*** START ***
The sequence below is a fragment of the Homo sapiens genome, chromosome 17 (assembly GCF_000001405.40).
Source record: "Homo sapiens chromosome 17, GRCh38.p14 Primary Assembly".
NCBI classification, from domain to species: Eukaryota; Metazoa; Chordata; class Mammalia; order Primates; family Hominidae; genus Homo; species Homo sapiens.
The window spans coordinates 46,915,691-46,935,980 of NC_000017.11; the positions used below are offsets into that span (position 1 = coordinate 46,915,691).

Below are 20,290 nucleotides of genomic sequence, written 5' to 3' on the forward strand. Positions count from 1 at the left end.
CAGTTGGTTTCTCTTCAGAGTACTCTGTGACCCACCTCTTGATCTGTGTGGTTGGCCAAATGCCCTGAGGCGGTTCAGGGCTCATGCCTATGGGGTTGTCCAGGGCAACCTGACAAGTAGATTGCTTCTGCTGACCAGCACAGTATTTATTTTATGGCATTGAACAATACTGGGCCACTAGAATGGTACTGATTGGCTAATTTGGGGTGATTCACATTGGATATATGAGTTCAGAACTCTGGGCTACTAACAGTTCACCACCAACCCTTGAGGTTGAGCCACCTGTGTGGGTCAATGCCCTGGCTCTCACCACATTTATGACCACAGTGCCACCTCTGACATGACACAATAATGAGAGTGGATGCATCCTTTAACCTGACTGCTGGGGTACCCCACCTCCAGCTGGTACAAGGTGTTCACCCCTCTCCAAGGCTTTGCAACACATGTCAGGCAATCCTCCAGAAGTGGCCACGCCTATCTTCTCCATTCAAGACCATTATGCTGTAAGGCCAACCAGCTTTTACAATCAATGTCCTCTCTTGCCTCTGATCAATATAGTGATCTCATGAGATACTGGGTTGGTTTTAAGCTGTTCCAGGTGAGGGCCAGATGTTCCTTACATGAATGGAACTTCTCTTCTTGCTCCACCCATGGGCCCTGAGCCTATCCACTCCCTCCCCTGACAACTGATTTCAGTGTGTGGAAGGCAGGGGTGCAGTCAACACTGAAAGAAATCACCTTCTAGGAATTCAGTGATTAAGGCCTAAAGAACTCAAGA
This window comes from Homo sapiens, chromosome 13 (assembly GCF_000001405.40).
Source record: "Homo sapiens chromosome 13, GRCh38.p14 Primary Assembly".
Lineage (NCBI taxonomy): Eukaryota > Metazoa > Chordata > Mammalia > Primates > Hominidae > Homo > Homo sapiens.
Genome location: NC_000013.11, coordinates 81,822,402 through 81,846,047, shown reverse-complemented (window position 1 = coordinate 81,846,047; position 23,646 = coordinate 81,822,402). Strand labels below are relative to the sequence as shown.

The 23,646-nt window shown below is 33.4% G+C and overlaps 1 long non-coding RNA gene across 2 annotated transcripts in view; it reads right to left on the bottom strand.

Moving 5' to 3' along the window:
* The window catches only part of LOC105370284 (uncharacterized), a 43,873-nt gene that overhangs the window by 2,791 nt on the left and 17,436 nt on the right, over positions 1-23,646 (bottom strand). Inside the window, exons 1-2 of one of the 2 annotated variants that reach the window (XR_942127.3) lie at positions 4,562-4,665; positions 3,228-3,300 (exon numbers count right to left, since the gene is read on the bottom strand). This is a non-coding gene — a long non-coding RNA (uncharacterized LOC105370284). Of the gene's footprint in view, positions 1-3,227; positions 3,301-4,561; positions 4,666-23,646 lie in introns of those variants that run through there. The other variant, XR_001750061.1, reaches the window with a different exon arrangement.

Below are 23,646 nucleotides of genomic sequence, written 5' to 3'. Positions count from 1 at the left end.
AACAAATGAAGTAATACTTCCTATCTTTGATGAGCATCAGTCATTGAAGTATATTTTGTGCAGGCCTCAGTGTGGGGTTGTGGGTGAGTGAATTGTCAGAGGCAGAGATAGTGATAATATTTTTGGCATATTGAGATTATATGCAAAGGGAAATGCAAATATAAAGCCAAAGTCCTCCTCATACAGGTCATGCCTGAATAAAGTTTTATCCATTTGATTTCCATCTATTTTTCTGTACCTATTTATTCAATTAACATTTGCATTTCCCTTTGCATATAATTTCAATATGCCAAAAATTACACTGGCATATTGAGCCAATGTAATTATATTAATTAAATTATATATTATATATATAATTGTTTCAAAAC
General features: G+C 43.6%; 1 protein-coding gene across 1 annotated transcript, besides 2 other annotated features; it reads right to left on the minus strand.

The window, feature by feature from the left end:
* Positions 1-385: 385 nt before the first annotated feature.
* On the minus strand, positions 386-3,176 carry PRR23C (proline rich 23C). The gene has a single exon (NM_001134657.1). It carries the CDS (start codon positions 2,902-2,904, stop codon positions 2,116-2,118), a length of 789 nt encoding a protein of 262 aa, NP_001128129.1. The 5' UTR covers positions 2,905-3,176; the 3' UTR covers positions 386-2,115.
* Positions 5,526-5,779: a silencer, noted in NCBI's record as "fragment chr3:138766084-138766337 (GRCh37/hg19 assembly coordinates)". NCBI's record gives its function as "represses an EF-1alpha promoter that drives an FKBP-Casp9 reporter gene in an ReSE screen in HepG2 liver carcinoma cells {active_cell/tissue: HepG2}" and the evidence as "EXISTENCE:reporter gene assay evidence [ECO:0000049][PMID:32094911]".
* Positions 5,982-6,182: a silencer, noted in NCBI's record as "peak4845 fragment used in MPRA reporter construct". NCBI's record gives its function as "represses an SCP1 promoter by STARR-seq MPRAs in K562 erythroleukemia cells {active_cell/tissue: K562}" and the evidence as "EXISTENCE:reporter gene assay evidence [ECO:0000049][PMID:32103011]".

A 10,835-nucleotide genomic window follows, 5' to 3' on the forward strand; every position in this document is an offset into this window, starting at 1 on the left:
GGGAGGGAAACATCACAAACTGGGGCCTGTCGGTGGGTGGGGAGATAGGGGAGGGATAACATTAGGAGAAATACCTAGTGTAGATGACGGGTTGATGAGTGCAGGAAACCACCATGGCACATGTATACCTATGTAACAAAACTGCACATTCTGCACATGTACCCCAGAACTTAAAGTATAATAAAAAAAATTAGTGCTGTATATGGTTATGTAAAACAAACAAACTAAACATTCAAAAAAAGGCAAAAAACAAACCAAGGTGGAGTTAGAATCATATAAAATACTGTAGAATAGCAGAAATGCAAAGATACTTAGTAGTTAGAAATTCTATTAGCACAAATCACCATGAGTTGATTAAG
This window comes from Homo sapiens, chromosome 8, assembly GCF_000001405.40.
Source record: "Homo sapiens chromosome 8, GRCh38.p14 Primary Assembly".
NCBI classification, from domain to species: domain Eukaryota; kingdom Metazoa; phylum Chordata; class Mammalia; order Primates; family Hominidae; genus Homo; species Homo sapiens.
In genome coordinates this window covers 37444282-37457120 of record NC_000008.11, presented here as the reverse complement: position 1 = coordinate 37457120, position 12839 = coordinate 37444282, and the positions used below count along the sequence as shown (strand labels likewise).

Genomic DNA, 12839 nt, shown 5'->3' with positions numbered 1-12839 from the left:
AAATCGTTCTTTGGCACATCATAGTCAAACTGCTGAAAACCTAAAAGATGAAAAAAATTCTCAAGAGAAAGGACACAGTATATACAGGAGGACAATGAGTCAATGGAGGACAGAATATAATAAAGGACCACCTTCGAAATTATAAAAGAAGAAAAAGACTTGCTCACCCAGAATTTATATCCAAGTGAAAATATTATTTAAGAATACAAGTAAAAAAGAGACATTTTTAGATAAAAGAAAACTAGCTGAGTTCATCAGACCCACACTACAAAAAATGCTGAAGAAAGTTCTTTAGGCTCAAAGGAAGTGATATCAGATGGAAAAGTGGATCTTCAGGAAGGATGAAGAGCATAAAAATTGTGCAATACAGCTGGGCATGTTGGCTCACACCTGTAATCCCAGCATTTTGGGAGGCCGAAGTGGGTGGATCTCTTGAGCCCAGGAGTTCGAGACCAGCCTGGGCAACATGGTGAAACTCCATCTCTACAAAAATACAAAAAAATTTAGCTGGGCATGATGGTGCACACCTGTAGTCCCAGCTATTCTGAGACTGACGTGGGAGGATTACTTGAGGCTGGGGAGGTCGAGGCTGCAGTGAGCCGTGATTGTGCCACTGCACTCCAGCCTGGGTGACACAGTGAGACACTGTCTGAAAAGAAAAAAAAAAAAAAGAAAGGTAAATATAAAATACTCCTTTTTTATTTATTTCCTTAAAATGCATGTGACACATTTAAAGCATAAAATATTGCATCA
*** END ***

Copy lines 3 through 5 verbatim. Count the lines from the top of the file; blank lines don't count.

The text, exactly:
NCBI classification, from domain to species: Eukaryota; Metazoa; Chordata; class Mammalia; order Primates; family Hominidae; genus Homo; species Homo sapiens.
The window spans coordinates 46,915,691-46,935,980 of NC_000017.11; the positions used below are offsets into that span (position 1 = coordinate 46,915,691).

Below are 20,290 nucleotides of genomic sequence, written 5' to 3' on the forward strand. Positions count from 1 at the left end.